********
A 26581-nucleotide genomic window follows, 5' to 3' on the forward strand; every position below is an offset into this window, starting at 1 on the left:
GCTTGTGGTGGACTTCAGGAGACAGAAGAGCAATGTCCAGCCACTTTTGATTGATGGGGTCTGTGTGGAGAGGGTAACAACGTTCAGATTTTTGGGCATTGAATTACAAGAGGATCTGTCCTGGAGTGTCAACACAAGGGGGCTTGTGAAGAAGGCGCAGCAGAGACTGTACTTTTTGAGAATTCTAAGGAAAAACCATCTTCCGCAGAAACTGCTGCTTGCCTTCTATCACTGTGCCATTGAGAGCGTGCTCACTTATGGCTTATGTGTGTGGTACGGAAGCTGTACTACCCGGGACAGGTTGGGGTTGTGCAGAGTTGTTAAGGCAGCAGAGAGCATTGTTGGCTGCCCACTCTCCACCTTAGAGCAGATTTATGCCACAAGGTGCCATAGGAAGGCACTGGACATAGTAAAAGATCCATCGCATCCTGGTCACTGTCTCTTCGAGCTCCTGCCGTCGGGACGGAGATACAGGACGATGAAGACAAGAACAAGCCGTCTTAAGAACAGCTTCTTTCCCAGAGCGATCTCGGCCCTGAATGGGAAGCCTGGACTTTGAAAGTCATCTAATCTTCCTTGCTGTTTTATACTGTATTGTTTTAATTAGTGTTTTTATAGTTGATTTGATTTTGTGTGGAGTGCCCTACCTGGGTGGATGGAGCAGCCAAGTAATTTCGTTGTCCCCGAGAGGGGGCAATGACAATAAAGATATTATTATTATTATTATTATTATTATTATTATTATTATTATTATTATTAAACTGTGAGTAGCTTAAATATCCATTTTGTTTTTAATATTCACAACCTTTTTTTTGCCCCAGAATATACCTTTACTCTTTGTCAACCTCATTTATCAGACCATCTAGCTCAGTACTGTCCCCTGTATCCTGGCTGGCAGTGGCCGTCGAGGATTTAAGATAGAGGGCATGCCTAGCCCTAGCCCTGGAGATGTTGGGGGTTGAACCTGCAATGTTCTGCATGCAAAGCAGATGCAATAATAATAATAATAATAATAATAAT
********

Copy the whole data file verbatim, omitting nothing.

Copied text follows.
A 26581-nucleotide genomic window follows, 5' to 3' on the forward strand; every position below is an offset into this window, starting at 1 on the left:
GCTTGTGGTGGACTTCAGGAGACAGAAGAGCAATGTCCAGCCACTTTTGATTGATGGGGTCTGTGTGGAGAGGGTAACAACGTTCAGATTTTTGGGCATTGAATTACAAGAGGATCTGTCCTGGAGTGTCAACACAAGGGGGCTTGTGAAGAAGGCGCAGCAGAGACTGTACTTTTTGAGAATTCTAAGGAAAAACCATCTTCCGCAGAAACTGCTGCTTGCCTTCTATCACTGTGCCATTGAGAGCGTGCTCACTTATGGCTTATGTGTGTGGTACGGAAGCTGTACTACCCGGGACAGGTTGGGGTTGTGCAGAGTTGTTAAGGCAGCAGAGAGCATTGTTGGCTGCCCACTCTCCACCTTAGAGCAGATTTATGCCACAAGGTGCCATAGGAAGGCACTGGACATAGTAAAAGATCCATCGCATCCTGGTCACTGTCTCTTCGAGCTCCTGCCGTCGGGACGGAGATACAGGACGATGAAGACAAGAACAAGCCGTCTTAAGAACAGCTTCTTTCCCAGAGCGATCTCGGCCCTGAATGGGAAGCCTGGACTTTGAAAGTCATCTAATCTTCCTTGCTGTTTTATACTGTATTGTTTTAATTAGTGTTTTTATAGTTGATTTGATTTTGTGTGGAGTGCCCTACCTGGGTGGATGGAGCAGCCAAGTAATTTCGTTGTCCCCGAGAGGGGGCAATGACAATAAAGATATTATTATTATTATTATTATTATTATTATTATTATTATTATTATTATTAAACTGTGAGTAGCTTAAATATCCATTTTGTTTTTAATATTCACAACCTTTTTTTTGCCCCAGAATATACCTTTACTCTTTGTCAACCTCATTTATCAGACCATCTAGCTCAGTACTGTCCCCTGTATCCTGGCTGGCAGTGGCCGTCGAGGATTTAAGATAGAGGGCATGCCTAGCCCTAGCCCTGGAGATGTTGGGGGTTGAACCTGCAATGTTCTGCATGCAAAGCAGATGCAATAATAATAATAATAATAATAATAAT